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Bruce E. Freedman, M.D., F.A.C.S.
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1.

Due to abdominal pain I underwent a CAT scan of my abdomen. I was told I have a pancreatic mass. Now what?
You should be referred to a surgeon that is comfortable performing pancreatic surgery. Most pancreatic masses will require surgery. The type of surgery depends greatly on the location of the mass within the pancreas.

2.

I have a palpable mass on my thyroid. Do I need surgery?
Prior to surgery, you should have appropriate blood tests evaluating your thyroid function. You should also have a thyroid ultrasound and most likely, a fine needle aspirate (FNA) of the thyroid mass. FNAís help decide who should have surgery based on what the cells look like under a microscope. Patients may also be considered surgical candidates if they have obstructive type symptoms such as breathing problems from compression, difficulty swallowing or severe pain.

3.

I was told I have an adrenal mass. Do I need surgery? Can it be done with a minimally invasive technique?
Surgery for adrenal tumors depends upon the size of the mass and whether or not it is a functioning tumor. Some adrenal tumors secrete certain compounds that do make surgery necessary. Tumors of the adrenal gland that are five centimeters or larger are recommended for removal because of the risk of being cancer. Most patients with an adrenal tumor are candidates for a laparoscopic approach, as long as your surgeon has the experience necessary to perform such surgery.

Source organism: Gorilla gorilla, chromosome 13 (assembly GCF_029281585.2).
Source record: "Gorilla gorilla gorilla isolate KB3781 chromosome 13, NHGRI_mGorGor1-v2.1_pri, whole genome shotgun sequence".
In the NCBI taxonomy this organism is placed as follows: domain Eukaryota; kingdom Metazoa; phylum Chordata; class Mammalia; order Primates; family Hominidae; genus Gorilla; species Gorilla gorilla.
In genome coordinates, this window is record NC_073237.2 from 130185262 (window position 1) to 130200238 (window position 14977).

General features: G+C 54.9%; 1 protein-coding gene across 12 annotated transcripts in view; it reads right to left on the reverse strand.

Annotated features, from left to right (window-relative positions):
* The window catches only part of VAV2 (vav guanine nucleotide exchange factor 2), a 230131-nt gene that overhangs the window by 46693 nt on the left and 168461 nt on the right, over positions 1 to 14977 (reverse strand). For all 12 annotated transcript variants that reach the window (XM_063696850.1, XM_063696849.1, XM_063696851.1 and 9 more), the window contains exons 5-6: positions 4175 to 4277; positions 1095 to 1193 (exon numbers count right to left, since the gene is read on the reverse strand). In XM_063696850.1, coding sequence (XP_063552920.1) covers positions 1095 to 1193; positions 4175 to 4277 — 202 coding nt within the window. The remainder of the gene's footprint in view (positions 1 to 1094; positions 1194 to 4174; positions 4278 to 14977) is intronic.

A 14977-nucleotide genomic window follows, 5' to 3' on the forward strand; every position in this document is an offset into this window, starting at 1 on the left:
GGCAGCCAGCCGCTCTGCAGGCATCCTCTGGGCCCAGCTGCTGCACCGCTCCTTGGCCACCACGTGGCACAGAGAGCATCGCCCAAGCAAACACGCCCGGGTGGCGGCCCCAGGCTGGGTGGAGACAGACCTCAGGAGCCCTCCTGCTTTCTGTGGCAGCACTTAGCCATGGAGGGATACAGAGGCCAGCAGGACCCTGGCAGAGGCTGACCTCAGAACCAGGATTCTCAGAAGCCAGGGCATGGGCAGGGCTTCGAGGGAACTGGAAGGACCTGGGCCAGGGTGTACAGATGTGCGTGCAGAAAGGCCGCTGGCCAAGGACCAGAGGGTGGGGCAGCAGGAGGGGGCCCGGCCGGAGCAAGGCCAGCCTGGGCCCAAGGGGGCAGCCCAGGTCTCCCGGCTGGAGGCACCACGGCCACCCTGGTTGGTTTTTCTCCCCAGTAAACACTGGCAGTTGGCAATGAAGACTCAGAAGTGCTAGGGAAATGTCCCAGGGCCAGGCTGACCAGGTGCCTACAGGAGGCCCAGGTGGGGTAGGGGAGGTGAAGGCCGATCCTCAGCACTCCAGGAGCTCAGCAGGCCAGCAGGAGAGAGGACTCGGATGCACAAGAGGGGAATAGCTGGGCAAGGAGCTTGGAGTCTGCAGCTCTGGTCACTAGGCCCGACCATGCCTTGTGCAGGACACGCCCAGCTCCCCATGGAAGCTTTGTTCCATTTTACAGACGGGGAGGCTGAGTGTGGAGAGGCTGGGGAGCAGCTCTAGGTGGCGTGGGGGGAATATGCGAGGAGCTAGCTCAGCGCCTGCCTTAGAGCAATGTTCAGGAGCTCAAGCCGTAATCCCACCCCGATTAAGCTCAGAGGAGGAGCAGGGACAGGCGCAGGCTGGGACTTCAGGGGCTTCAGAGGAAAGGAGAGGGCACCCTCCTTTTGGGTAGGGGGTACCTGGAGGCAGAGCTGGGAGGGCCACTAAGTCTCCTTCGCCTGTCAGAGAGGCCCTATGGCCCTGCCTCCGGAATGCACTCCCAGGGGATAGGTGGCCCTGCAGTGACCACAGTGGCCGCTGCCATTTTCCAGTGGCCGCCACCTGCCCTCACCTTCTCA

4.

Six months ago I had severe pancreatitis and now Iíve been told my follow-up CAT scan shows a pancreatic pseudocyst. This is causing me severe pain. What can be done?
Large, symptomatic, mature (thick walled) pseudocysts usually require surgery. These are usually drained into the stomach or small intestine. Itís possible this can be addressed laparoscopically.

 
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